Sunday, April 19, 2009

Daily Stretches For Health & Strength

I've always done a lot of stretching. I started at a young age with my father when he went to the gym and later when I took gymnastics lessons, and in Tae Kwon Do and competitive swimming. I am well aware that the current trend is PNF and "dynamic" stretching - those are great but, despite what some marketeers will tell you, slow static, relaxed stretching is NOT dead. Watch just about any individual gymnast or martial artist warm up and you will see PNF, ballistic, AND traditional stretching methods in the span of 10 or even 5 minutes - you'd be hard pressed to find more powerful athletes and somehow a steady dose of slow stretching hasn't destroyed their strength.

As with anything, stretching should be introduced progressively. "Intensity" and "volume" are difficult to gauge so it's best to be conservative until your body has had time to acclimate to increased range of motion. Although the following stretches can be done at varying speeds and amplitudes, I would suggest starting slow and static, gradually increasing frequency and duration before experimenting with ballistic and dynamic variations.

Pavel says that, stretching, you are trying to "find space" and it's a great way to phrase it. As you stretch, you are finding space within a, heretofore, restricted range of motion.

The following stretches are my "go to" stretches - they have been my "go to" stretches for years. Although I don't do all of them every day, I find time to do most whenever I am in front of a television, or waiting for my wife to finish shopping, or have a spare moment. Stretching does not have to be a full-blown 30 minute yoga session - it can be as short as an elevator ride or a longer than expected phone call.


Dislocates, or partial dislocates, can be done with a broomstick, dowel, rope, or towel. Taking too narrow a grip too quickly is asking for elbow strain.

*Lying Shoulder Girdle Stretches*

Two-armed and one-armed variations stress different angles and ranges of motion. Changing the hand position will shift stress of the shoulder girdle to target the scapulae and anterior shoulder girdle.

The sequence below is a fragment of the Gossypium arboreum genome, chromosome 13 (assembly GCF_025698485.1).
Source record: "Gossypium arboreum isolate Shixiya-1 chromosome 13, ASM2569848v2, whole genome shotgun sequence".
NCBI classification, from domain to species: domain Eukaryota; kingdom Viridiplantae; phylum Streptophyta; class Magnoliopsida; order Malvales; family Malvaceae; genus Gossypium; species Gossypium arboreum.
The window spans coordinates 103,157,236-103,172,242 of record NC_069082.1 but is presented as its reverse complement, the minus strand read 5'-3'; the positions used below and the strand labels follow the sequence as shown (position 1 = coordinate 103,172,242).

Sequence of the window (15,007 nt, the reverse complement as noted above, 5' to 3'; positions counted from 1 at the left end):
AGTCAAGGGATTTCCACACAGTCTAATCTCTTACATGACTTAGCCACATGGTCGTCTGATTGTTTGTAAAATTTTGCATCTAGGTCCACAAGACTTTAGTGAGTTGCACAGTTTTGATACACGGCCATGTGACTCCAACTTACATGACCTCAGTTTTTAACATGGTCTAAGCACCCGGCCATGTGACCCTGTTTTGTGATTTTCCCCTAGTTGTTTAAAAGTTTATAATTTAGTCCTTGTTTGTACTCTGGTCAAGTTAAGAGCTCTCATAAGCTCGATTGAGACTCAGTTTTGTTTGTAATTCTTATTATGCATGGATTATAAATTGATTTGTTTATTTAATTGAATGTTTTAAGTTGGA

*Doorway Shoulder Stretch*

This stretch doesn't have to be done in a doorway - it can be done against a wall, in a power rack, or a goal post. The whole forearm should be solidly braced and the body turned to lightly stretch the shoulder and pectoral region.

*Lat/Tricep Stretch*

Elevating the scapula while performing the stretch will shift stress from the tricep to the lat, infraspinatus, and teres minor.

*Good Morning Stretch*

Avoid excessive lower back flexion. Slightly bending the knees (as in a good morning or romanian deadlift) will shift stress from the hamstring insertion at the knee to the hamstring muscle bellies and origins at the hip.

*Seated Hamstring Stretches*

As with the good morning stretch, care should be taken not to excessively flex the lumbar.

*IT Band & Glute Stretches*

I see people struggle with this one all the time - most of the time it becomes just another hamstring stretch rather than hitting the IT band as intended. The key with this stretch is to kick the hip out slightly in the direction of the rear positioned leg. Notice in the pics below my hips move to the left as the upper body moves to the right.


Gently leaning side to side while on all fours will hit the glutes. I don't remember how I "discovered" this one, but it is one of the simplest, yet most effective stretches I have found for the area.

*Quad & Hip Flexor Stretches*

This is another stretch I see performed incorrectly all the time. Done incorrectly, it places stress squarely on the knee joint. Initiated from the hip, it will stretch the hip flexor and quad muscles.


detox said...

So much easy accessible info out there, so I do appreciate your comment. Thanks.

Anonymous said...

There are a lot of great poses that stretch the shoulders. It’s one of the best benefits I get from yoga. I found Leeann Carey has an awesome free yoga video on shoulder stretches that I thought your readers might like: